"Kruger's funeral" Read the full letter
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Letter ReferenceLetters/493
Epistolary Type
Letter Date12 December 1910
Address FromPortlock, Graaff-Reinet, Eastern Cape
Address To
Who ToAdela Villiers Smith nee Villiers
Other VersionsCronwright-Schreiner 1924: 297
PermissionsPlease read before using or citing this transcription
When Cronwright-Schreiner prepared The Letters of Olive Schreiner, with few exceptions he then destroyed her originals. However, some people gave him copies and kept the originals or demanded the return of these; and when actual Schreiner letters can be compared with his versions, his have omissions, distortions and bowdlerisations. Where Schreiner originals have survived, these will be found in the relevant collections across the OSLO website. There is however a residue of some 587 items in The Letters for which no originals are extant. They are included here for sake of completeness. However, their relationship to Schreiners actual letters cannot now be gauged, and so they should be read with caution for the reasons given.
1To Mrs. Francis Smith.
2Portlock, Graaff Reinet, 12th Dec.
4... If ever anyone were to try and write my life the thing they would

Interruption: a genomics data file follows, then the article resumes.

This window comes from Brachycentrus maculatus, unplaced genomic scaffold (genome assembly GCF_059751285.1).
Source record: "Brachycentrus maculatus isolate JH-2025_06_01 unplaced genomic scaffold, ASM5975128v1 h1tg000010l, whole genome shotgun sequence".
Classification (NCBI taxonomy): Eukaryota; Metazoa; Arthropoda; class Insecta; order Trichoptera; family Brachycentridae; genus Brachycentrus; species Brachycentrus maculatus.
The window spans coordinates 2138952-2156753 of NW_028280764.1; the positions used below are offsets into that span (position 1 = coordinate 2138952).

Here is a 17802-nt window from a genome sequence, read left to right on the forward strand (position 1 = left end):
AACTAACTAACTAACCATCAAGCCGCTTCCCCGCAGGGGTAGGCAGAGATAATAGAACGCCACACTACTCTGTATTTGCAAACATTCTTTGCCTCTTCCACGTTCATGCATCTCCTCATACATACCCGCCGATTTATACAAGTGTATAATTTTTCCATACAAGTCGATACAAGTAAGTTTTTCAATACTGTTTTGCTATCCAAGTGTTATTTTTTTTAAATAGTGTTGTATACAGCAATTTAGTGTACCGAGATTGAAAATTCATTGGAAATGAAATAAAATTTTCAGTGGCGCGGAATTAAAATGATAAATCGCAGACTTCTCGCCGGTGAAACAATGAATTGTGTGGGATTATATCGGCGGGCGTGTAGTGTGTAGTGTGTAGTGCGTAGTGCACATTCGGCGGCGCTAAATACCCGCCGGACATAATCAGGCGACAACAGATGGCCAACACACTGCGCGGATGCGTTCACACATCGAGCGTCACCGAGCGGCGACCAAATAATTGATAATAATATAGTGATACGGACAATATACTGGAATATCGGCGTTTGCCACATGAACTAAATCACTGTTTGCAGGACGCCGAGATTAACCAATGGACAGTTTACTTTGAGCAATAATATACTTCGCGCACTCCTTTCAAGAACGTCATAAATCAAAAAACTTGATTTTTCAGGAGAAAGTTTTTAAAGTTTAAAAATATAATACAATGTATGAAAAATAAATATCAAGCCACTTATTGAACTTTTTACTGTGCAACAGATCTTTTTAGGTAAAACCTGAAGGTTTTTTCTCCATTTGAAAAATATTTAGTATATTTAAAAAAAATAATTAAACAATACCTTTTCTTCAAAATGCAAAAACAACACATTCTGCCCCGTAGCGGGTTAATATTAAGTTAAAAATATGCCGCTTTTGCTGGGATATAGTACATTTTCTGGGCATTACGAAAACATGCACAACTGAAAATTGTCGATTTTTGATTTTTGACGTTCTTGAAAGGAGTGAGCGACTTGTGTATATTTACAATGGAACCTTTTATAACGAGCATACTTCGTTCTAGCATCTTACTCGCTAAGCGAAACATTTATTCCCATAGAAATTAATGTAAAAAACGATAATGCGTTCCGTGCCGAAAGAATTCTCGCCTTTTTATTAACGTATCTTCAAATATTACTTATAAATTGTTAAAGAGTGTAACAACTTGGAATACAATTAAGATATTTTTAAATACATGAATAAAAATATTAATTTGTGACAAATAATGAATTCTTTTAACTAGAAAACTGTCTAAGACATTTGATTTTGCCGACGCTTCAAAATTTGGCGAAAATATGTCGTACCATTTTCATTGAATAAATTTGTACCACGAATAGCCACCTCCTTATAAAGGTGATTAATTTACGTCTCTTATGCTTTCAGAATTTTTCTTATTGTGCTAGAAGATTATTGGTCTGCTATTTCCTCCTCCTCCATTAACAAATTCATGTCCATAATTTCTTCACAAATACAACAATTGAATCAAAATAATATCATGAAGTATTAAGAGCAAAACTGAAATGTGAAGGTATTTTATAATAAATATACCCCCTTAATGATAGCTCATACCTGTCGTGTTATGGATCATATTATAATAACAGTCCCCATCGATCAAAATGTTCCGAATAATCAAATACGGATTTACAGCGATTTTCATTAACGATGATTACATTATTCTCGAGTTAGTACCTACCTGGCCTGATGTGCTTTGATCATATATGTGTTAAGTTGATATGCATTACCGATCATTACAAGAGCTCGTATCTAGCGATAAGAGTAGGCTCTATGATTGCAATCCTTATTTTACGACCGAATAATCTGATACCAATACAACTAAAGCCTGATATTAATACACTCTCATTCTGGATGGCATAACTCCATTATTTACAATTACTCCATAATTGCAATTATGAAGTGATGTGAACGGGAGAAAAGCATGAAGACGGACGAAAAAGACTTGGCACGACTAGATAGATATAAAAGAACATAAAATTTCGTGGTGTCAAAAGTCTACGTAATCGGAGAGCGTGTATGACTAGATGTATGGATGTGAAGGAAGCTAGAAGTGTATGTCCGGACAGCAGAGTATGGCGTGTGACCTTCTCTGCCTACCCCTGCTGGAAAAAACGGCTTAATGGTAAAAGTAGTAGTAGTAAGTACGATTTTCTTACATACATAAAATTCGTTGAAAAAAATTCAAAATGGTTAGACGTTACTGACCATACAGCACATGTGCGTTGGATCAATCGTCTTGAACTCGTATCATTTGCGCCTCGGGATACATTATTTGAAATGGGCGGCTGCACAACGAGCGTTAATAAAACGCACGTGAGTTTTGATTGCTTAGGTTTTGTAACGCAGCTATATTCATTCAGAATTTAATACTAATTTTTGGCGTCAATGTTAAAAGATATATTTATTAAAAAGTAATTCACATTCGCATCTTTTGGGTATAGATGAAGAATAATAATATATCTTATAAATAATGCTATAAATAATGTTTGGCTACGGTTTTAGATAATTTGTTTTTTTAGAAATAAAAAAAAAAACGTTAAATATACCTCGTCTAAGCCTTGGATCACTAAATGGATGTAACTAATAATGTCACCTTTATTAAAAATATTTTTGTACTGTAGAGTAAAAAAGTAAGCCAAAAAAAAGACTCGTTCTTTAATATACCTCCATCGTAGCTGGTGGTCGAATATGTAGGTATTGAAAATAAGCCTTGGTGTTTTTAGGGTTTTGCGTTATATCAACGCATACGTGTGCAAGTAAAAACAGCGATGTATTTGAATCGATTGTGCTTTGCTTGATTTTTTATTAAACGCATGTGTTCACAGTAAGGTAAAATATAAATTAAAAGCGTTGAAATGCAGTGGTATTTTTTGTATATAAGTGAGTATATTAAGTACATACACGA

5never understand would be the dominating, over-mastering horror I have
6of coming into contact with human creatures from whom I shrink and
7whom I feel false. Whole pages of my life would be quite
8incomprehensible if one didn't understand this. There is just -, and
9in a lesser degree two or three men and two or three women to whom I
10feel this; I just want never to see them, never to hear their names,
11never to speak to them, never to write to them, never to remember that
12God made them in this world. I left England and came out to this
13country the first time I came out mainly to escape one woman, who
14would persist in coming to see me and writing to me though I told her
15what I felt to her
, and returned all her letters unopened. It's not
16what people have done to you; it's what you feel they are, you shrink
17from. They form a blur on the whole of humanity for you. Fortunately
18they are so very few, and there are so many brave and noble and true
19natures. I seem so fortunate in my life and to have met so many.
20That's why it's so nice being on this farm; the people are all so
21simple and open and true. There’s not a person here whom I don't like,
22even the servants and the over-seer's wife (a Boer woman who weighs
23over 400 pounds!). Life isn't beautiful unless you can love and go out
24to every human creature about you; it's so terrible there should be
25anyone you can't love and trust.